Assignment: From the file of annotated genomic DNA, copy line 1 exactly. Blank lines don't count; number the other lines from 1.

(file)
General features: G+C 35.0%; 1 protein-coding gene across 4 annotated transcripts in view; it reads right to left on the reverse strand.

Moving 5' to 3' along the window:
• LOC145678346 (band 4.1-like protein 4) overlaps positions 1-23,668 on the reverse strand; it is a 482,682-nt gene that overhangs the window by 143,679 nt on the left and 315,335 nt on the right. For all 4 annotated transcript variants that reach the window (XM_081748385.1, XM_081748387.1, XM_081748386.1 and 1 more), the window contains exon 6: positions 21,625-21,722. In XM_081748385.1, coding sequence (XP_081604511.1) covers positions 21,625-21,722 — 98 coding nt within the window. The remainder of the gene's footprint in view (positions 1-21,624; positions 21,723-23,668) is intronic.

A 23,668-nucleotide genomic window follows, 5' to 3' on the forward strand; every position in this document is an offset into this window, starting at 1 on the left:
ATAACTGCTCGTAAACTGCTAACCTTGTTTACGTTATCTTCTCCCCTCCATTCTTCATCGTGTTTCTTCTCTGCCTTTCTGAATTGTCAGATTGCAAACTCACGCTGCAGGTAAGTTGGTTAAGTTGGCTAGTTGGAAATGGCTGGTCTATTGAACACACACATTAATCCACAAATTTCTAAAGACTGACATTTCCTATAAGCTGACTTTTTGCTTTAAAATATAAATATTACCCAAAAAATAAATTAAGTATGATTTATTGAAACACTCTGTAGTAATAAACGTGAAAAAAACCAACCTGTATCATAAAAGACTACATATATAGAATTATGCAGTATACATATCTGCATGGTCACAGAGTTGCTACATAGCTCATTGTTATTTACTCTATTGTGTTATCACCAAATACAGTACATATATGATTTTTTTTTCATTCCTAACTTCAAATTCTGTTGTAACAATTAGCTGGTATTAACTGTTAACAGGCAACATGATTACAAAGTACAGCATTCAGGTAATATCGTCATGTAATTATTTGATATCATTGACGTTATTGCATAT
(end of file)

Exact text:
General features: G+C 35.0%; 1 protein-coding gene across 4 annotated transcripts in view; it reads right to left on the reverse strand.